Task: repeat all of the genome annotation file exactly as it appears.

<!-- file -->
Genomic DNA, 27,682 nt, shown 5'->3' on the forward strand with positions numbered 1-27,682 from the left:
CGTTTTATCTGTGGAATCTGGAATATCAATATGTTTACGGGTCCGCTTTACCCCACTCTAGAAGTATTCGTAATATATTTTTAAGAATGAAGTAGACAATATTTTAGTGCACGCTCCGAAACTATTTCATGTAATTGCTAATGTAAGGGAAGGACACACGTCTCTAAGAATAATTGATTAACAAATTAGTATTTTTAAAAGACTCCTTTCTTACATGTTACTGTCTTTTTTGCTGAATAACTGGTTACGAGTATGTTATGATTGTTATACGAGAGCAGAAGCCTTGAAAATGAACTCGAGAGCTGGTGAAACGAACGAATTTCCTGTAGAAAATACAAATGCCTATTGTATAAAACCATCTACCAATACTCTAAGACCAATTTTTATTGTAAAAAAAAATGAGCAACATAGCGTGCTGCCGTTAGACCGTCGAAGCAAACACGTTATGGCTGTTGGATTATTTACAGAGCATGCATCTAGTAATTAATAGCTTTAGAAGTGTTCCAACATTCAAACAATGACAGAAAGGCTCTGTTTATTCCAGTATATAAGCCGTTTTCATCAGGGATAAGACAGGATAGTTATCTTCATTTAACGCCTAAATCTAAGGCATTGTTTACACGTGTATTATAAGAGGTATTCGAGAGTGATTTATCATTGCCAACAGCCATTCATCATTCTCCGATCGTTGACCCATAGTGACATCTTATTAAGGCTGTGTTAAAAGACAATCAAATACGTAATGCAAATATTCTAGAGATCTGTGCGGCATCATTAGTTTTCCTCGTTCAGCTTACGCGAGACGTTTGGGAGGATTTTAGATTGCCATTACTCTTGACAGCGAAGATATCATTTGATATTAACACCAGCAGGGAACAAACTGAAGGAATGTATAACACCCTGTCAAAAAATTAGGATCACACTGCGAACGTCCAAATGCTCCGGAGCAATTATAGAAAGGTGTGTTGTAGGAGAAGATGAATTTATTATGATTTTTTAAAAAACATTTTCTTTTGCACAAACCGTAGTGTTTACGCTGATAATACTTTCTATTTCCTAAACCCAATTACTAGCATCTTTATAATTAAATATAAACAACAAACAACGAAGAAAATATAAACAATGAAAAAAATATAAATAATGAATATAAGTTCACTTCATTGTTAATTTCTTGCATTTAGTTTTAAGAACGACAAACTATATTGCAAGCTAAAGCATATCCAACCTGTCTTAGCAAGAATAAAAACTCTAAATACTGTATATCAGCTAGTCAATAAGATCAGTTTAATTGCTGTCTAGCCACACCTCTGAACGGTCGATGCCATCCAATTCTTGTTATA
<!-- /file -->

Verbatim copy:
Genomic DNA, 27,682 nt, shown 5'->3' on the forward strand with positions numbered 1-27,682 from the left:
CGTTTTATCTGTGGAATCTGGAATATCAATATGTTTACGGGTCCGCTTTACCCCACTCTAGAAGTATTCGTAATATATTTTTAAGAATGAAGTAGACAATATTTTAGTGCACGCTCCGAAACTATTTCATGTAATTGCTAATGTAAGGGAAGGACACACGTCTCTAAGAATAATTGATTAACAAATTAGTATTTTTAAAAGACTCCTTTCTTACATGTTACTGTCTTTTTTGCTGAATAACTGGTTACGAGTATGTTATGATTGTTATACGAGAGCAGAAGCCTTGAAAATGAACTCGAGAGCTGGTGAAACGAACGAATTTCCTGTAGAAAATACAAATGCCTATTGTATAAAACCATCTACCAATACTCTAAGACCAATTTTTATTGTAAAAAAAAATGAGCAACATAGCGTGCTGCCGTTAGACCGTCGAAGCAAACACGTTATGGCTGTTGGATTATTTACAGAGCATGCATCTAGTAATTAATAGCTTTAGAAGTGTTCCAACATTCAAACAATGACAGAAAGGCTCTGTTTATTCCAGTATATAAGCCGTTTTCATCAGGGATAAGACAGGATAGTTATCTTCATTTAACGCCTAAATCTAAGGCATTGTTTACACGTGTATTATAAGAGGTATTCGAGAGTGATTTATCATTGCCAACAGCCATTCATCATTCTCCGATCGTTGACCCATAGTGACATCTTATTAAGGCTGTGTTAAAAGACAATCAAATACGTAATGCAAATATTCTAGAGATCTGTGCGGCATCATTAGTTTTCCTCGTTCAGCTTACGCGAGACGTTTGGGAGGATTTTAGATTGCCATTACTCTTGACAGCGAAGATATCATTTGATATTAACACCAGCAGGGAACAAACTGAAGGAATGTATAACACCCTGTCAAAAAATTAGGATCACACTGCGAACGTCCAAATGCTCCGGAGCAATTATAGAAAGGTGTGTTGTAGGAGAAGATGAATTTATTATGATTTTTTAAAAAACATTTTCTTTTGCACAAACCGTAGTGTTTACGCTGATAATACTTTCTATTTCCTAAACCCAATTACTAGCATCTTTATAATTAAATATAAACAACAAACAACGAAGAAAATATAAACAATGAAAAAAATATAAATAATGAATATAAGTTCACTTCATTGTTAATTTCTTGCATTTAGTTTTAAGAACGACAAACTATATTGCAAGCTAAAGCATATCCAACCTGTCTTAGCAAGAATAAAAACTCTAAATACTGTATATCAGCTAGTCAATAAGATCAGTTTAATTGCTGTCTAGCCACACCTCTGAACGGTCGATGCCATCCAATTCTTGTTATA